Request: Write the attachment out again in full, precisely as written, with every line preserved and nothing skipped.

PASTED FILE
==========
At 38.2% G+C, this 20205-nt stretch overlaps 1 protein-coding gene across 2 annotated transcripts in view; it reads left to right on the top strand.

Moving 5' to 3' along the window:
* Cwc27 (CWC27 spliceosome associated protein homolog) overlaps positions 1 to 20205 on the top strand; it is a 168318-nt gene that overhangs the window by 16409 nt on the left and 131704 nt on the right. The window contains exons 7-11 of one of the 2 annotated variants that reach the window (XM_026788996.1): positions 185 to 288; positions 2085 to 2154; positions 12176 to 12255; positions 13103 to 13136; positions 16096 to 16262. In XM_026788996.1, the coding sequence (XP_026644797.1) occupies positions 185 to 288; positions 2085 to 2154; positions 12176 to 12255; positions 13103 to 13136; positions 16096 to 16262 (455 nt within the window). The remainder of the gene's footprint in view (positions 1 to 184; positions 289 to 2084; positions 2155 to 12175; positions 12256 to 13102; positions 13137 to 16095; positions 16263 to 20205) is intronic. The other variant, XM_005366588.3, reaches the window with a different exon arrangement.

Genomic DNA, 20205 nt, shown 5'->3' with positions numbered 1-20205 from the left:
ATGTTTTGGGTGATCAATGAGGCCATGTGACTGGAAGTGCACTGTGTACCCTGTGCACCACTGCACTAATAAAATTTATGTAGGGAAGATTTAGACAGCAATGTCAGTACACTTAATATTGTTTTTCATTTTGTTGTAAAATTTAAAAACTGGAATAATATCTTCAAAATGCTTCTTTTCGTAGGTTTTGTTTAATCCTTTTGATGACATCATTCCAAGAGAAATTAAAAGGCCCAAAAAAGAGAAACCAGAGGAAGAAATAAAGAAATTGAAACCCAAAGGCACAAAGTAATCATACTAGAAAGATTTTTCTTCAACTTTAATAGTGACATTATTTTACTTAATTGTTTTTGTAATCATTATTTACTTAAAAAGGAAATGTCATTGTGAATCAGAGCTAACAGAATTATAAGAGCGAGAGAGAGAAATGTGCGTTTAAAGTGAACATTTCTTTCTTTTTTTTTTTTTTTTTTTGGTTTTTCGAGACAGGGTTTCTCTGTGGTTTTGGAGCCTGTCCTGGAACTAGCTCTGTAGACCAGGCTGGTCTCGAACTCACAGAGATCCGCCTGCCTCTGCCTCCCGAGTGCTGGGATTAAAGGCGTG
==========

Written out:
At 38.2% G+C, this 20205-nt stretch overlaps 1 protein-coding gene across 2 annotated transcripts in view; it reads left to right on the top strand.

Moving 5' to 3' along the window:
* Cwc27 (CWC27 spliceosome associated protein homolog) overlaps positions 1 to 20205 on the top strand; it is a 168318-nt gene that overhangs the window by 16409 nt on the left and 131704 nt on the right. The window contains exons 7-11 of one of the 2 annotated variants that reach the window (XM_026788996.1): positions 185 to 288; positions 2085 to 2154; positions 12176 to 12255; positions 13103 to 13136; positions 16096 to 16262. In XM_026788996.1, the coding sequence (XP_026644797.1) occupies positions 185 to 288; positions 2085 to 2154; positions 12176 to 12255; positions 13103 to 13136; positions 16096 to 16262 (455 nt within the window). The remainder of the gene's footprint in view (positions 1 to 184; positions 289 to 2084; positions 2155 to 12175; positions 12256 to 13102; positions 13137 to 16095; positions 16263 to 20205) is intronic. The other variant, XM_005366588.3, reaches the window with a different exon arrangement.

Genomic DNA, 20205 nt, shown 5'->3' with positions numbered 1-20205 from the left:
ATGTTTTGGGTGATCAATGAGGCCATGTGACTGGAAGTGCACTGTGTACCCTGTGCACCACTGCACTAATAAAATTTATGTAGGGAAGATTTAGACAGCAATGTCAGTACACTTAATATTGTTTTTCATTTTGTTGTAAAATTTAAAAACTGGAATAATATCTTCAAAATGCTTCTTTTCGTAGGTTTTGTTTAATCCTTTTGATGACATCATTCCAAGAGAAATTAAAAGGCCCAAAAAAGAGAAACCAGAGGAAGAAATAAAGAAATTGAAACCCAAAGGCACAAAGTAATCATACTAGAAAGATTTTTCTTCAACTTTAATAGTGACATTATTTTACTTAATTGTTTTTGTAATCATTATTTACTTAAAAAGGAAATGTCATTGTGAATCAGAGCTAACAGAATTATAAGAGCGAGAGAGAGAAATGTGCGTTTAAAGTGAACATTTCTTTCTTTTTTTTTTTTTTTTTTTGGTTTTTCGAGACAGGGTTTCTCTGTGGTTTTGGAGCCTGTCCTGGAACTAGCTCTGTAGACCAGGCTGGTCTCGAACTCACAGAGATCCGCCTGCCTCTGCCTCCCGAGTGCTGGGATTAAAGGCGTG